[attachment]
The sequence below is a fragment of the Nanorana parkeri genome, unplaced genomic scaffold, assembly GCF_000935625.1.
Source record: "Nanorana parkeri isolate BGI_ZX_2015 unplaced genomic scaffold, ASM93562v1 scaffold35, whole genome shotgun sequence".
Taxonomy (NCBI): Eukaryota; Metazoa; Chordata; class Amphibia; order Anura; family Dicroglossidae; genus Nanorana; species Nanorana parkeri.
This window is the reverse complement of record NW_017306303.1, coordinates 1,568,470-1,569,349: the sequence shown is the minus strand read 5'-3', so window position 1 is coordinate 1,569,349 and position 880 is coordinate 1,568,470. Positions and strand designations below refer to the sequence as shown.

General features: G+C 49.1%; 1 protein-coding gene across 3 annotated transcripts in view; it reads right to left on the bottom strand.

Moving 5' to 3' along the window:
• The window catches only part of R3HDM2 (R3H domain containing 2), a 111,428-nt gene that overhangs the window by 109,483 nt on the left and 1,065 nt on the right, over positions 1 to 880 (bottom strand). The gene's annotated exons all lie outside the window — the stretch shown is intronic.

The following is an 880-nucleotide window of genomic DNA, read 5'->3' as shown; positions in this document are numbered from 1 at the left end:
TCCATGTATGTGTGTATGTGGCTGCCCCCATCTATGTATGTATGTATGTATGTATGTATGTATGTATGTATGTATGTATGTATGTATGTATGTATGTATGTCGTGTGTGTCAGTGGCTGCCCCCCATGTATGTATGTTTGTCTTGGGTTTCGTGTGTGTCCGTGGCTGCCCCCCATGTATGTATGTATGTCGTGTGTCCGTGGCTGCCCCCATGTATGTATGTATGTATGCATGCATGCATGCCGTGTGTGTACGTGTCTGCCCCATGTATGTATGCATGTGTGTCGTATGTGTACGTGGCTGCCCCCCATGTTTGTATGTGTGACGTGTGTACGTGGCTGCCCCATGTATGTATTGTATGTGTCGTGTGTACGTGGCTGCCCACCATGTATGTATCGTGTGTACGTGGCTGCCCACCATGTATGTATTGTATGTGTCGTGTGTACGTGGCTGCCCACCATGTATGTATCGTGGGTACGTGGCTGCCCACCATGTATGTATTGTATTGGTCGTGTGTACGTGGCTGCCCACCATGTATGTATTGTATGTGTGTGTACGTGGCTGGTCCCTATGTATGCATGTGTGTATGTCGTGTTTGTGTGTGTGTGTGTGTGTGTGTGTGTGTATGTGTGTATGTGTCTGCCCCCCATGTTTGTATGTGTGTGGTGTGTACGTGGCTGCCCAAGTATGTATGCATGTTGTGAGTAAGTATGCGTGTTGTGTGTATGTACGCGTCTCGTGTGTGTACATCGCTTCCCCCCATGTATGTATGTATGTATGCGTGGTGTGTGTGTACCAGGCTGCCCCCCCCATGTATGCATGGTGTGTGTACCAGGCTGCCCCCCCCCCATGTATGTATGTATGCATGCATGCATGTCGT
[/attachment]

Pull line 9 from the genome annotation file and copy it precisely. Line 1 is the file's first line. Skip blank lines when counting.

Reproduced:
TCCATGTATGTGTGTATGTGGCTGCCCCCATCTATGTATGTATGTATGTATGTATGTATGTATGTATGTATGTATGTATGTATGTATGTATGTATGTATGTCGTGTGTGTCAGTGGCTGCCCCCCATGTATGTATGTTTGTCTTGGGTTTCGTGTGTGTCCGTGGCTGCCCCCCATGTATGTATGTATGTCGTGTGTCCGTGGCTGCCCCCATGTATGTATGTATGTATGCATGCATGCATGCCGTGTGTGTACGTGTCTGCCCCATGTATGTATGCATGTGTGTCGTATGTGTACGTGGCTGCCCCCCATGTTTGTATGTGTGACGTGTGTACGTGGCTGCCCCATGTATGTATTGTATGTGTCGTGTGTACGTGGCTGCCCACCATGTATGTATCGTGTGTACGTGGCTGCCCACCATGTATGTATTGTATGTGTCGTGTGTACGTGGCTGCCCACCATGTATGTATCGTGGGTACGTGGCTGCCCACCATGTATGTATTGTATTGGTCGTGTGTACGTGGCTGCCCACCATGTATGTATTGTATGTGTGTGTACGTGGCTGGTCCCTATGTATGCATGTGTGTATGTCGTGTTTGTGTGTGTGTGTGTGTGTGTGTGTGTGTATGTGTGTATGTGTCTGCCCCCCATGTTTGTATGTGTGTGGTGTGTACGTGGCTGCCCAAGTATGTATGCATGTTGTGAGTAAGTATGCGTGTTGTGTGTATGTACGCGTCTCGTGTGTGTACATCGCTTCCCCCCATGTATGTATGTATGTATGCGTGGTGTGTGTGTACCAGGCTGCCCCCCCCATGTATGCATGGTGTGTGTACCAGGCTGCCCCCCCCCCATGTATGTATGTATGCATGCATGCATGTCGT